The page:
Alaska Expansion Allows CASA Programs to Serve More Native Children

Kym Miller, Kenaitze CASA Coordinator, describes how her dream of bringing CASA volunteer advocacy to Alaska villages is being realized.

Sitting in my office one day I began to daydream and vision CASA spreading to the whole state of Alaska. Programs that would be started in villages I grew up in. Programs that could advocate for children like me, Alaska Native children, children who desperately needed better advocacy and someone who would help them.

My daydream was abruptly interrupted by the sound of the phone ringing in my office, where I am the coordinator of the Kenaitze Indian Tribe CASA program in Kenai, Alaska. On the other end of the phone was Michael Heaton, National CASA western region program officer. We had talked hundreds of times before about the Kenaitze program and so I knew him well.

An invitation from National CASA

Michael began talking about funding that was available, and then he said it: “Would you be interested in coming on board to start more tribal programs in Alaska?” What an answer to prayer—and that he would call me right when I was lost in my vision and dream! I yelled back into the phone, “Yes! yes!” I don’t think Michael expected that reaction, but I was so excited. This meant that children in Alaska were going to receive the advocacy that was due them and they were going to have a chance at better homes more quickly and were not going to be lost in a torn system any longer.

Getting to work: Identifying areas for expansion

Michael and I immediately began working on a proposal and plans to secure the funding from the Office of Victims of Crimes. Over the next several months we researched locations throughout Alaska that needed a CASA program. The selection process was not easy but the formula was simple. We had to look at who had an active tribal court that was hearing dependency cases; how many cases were they hearing in a year; what were the dynamics of the village or community; and was the community large enough to provide an adequate number of volunteers?

From this data we identified three Alaska locations to start a new tribal CASA program—Bethel, Barrow and Ft. Yukon. We also allocated resources and formed partnerships that would allow us to develop a remote CASA office that will serve the south central region of the state.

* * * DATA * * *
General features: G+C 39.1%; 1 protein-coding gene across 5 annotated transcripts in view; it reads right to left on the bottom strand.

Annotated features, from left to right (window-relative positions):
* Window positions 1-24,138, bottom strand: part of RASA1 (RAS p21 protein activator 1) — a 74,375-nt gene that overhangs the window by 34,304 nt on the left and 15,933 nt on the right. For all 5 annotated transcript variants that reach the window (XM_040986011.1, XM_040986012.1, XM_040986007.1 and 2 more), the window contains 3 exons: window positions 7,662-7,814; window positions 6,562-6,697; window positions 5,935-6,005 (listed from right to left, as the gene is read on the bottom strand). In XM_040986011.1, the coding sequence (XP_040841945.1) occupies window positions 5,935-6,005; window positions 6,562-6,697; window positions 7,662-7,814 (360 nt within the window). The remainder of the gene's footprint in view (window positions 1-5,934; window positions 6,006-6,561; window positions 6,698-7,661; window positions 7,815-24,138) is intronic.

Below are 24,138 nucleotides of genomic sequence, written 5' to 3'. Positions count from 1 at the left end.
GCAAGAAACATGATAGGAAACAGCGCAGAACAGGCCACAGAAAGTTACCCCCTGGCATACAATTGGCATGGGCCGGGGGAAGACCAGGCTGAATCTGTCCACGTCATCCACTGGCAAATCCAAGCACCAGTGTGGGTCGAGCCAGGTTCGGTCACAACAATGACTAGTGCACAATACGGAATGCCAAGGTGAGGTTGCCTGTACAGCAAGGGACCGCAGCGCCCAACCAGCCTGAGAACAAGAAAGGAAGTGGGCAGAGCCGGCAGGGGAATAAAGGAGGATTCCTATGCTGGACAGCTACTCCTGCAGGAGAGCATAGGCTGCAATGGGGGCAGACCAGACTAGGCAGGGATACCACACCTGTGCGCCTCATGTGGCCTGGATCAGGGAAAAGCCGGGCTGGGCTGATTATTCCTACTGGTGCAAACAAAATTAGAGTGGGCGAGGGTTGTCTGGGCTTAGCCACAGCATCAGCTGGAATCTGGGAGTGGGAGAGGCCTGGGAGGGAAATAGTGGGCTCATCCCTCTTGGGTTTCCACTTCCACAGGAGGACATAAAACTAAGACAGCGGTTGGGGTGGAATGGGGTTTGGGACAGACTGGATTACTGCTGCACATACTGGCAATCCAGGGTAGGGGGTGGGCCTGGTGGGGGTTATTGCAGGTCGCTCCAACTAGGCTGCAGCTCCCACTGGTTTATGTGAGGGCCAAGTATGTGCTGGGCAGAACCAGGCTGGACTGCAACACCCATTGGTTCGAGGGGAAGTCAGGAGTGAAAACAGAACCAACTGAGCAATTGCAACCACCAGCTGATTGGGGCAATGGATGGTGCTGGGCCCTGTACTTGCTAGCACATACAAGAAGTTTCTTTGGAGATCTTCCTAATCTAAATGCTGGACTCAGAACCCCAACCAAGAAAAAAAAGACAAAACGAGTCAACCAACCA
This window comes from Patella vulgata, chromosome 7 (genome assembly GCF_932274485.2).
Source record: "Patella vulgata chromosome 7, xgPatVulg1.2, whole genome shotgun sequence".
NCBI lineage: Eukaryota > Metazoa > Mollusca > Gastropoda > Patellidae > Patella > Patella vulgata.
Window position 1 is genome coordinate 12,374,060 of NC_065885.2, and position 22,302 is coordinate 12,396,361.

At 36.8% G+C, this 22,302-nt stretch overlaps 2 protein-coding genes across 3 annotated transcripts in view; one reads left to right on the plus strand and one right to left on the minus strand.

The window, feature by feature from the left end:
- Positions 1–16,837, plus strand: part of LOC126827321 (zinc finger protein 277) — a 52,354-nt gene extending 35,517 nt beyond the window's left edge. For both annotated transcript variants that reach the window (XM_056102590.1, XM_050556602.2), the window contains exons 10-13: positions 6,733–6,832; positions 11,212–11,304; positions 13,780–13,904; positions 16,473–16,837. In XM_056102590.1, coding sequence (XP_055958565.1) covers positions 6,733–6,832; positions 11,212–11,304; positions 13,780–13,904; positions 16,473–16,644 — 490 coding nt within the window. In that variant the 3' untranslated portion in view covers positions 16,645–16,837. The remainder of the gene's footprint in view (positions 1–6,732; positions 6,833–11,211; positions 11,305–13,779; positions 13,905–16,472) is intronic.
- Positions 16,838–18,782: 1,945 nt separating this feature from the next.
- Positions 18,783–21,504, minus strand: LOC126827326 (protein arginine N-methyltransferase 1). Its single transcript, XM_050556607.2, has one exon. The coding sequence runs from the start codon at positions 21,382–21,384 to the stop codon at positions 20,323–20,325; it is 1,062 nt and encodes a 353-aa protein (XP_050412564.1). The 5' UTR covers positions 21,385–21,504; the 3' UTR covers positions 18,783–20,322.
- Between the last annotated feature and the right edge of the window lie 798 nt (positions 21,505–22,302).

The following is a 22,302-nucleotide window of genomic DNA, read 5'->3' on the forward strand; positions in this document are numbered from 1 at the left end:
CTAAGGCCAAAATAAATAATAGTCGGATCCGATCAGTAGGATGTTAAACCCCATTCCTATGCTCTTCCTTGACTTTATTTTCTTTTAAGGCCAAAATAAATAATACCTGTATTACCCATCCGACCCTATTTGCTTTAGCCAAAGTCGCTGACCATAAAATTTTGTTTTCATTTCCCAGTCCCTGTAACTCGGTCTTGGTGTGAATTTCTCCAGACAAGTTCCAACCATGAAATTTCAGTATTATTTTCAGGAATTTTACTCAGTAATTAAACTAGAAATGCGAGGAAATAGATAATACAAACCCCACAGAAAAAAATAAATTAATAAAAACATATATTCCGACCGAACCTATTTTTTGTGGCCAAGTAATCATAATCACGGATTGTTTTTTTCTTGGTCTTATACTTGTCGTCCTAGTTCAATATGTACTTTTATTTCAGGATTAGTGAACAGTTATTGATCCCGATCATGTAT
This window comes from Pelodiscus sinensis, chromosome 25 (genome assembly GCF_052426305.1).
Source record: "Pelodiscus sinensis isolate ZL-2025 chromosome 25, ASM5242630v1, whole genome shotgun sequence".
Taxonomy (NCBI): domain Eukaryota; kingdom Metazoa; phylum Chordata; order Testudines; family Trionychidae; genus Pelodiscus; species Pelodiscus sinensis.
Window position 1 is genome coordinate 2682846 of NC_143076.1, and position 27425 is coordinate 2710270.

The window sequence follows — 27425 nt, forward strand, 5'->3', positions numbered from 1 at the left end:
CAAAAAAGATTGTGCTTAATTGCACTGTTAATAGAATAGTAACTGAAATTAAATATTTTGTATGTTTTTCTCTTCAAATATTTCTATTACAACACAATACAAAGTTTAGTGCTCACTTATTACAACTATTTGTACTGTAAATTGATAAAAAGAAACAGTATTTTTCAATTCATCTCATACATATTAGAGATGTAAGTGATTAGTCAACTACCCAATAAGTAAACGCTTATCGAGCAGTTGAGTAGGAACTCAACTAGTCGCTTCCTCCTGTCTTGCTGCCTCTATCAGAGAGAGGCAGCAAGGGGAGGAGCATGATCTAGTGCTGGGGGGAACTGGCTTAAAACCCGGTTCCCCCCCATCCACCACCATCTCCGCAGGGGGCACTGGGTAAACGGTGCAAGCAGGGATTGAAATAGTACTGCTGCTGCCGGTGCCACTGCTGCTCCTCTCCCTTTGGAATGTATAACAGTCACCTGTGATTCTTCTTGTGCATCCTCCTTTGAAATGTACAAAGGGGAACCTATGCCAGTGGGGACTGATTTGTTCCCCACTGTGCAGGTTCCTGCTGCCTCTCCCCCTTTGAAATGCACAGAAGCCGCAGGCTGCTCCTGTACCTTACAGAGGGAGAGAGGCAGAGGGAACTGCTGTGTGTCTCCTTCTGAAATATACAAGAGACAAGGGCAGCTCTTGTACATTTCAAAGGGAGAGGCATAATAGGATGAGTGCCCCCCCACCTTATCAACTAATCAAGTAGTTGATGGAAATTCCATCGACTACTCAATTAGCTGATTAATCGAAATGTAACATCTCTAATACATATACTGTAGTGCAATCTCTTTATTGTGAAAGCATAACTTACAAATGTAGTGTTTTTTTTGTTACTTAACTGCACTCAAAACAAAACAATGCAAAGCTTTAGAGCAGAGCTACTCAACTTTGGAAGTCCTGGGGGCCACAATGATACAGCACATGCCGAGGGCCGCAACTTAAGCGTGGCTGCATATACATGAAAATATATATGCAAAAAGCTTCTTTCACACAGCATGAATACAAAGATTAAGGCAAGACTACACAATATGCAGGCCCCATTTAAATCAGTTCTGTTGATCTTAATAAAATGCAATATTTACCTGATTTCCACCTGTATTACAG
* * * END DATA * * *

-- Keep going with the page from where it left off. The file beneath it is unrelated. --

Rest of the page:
Learning from our mistakes in Bethel

We started our work in Bethel, a community of Yupik Eskimos on the Yukon Kuskokwim Delta. The community has about 6,000 people and serves as a hub to 56 other smaller communities and villages. Michael and I flew into Bethel spring of 2009. Our mission was to talk to the local native corporations and people of the community and start gathering information and ideas on what, when, where and how the CASA program would start. Since Bethel was the first place we began investigating, it is also the place we made errors that helped us learn how to do things culturally appropriately, in terms of both strategy and implementation. After several months of gathering information and looking at all of the people who would be involved, we hired our first staff member and started work! In November 2010, the Bethel program—YK Delta CASA—swore in its first class of five volunteers in a ceremony attended by community elders, tribal leaders, the mayor of Bethel and a state representative.

Going north: Ft. Yukon and Barrow

After Bethel, Michael and I began to work on the community of Ft. Yukon. Ft. Yukon is a small community of about 700 people above the Arctic Circle. We approached Ft. Yukon the same way as Bethel, except that Ft. Yukon would have a program that began serving children in tribal court custody, whereas Bethel has a program that will begin serving children in state court custody. The program manager for the Gwichyaa Zhee Gwich'in Tribal CASA Program is Arlene Joseph.

A few short weeks after Ft. Yukon, Michael and I headed to Barrow. Barrow is a community of about 5,000 people and is the northern most municipality in the world. Communication had been going on with Barrow for months so it was just a matter of meeting the wonderful people in Barrow and solidify a program. The new program is named Ukteagvik CASA of Barrow.  

Both Gwichyaa Zhee Gwich’in and Ukteagvik CASAs are in the process of educating and training judges, hiring staff and planning their first trainings for the near future.

A first: Expansion from tribal to state court

In addition to our three new programs, a fourth entity—a remote office within the Anchorage CASA program—is being established at the Cook Inlet Tribal Council, a nonprofit organization that serves the Native community throughout the south central region of Alaska. We will be recruiting, training and supporting Native advocates to serve Native children. And our Kenaitze program will soon start serving Native children in state court, in addition to the tribal court cases we currently work on. This will mark the first dual-jurisdiction program to expand from tribal to state court.

After lots of travel—by planes, snowmobiles and boats—and many, many meetings among state, government, tribal government, tribal nonprofit government, National CASA and Alaska CASA—the wheels are now well in motion to greatly expand service to Native children in Alaska. Dreams do come true and with continued hard work we expand our vision for Alaska and look forward to a day that the children of Alaska will no longer linger in the foster care system.


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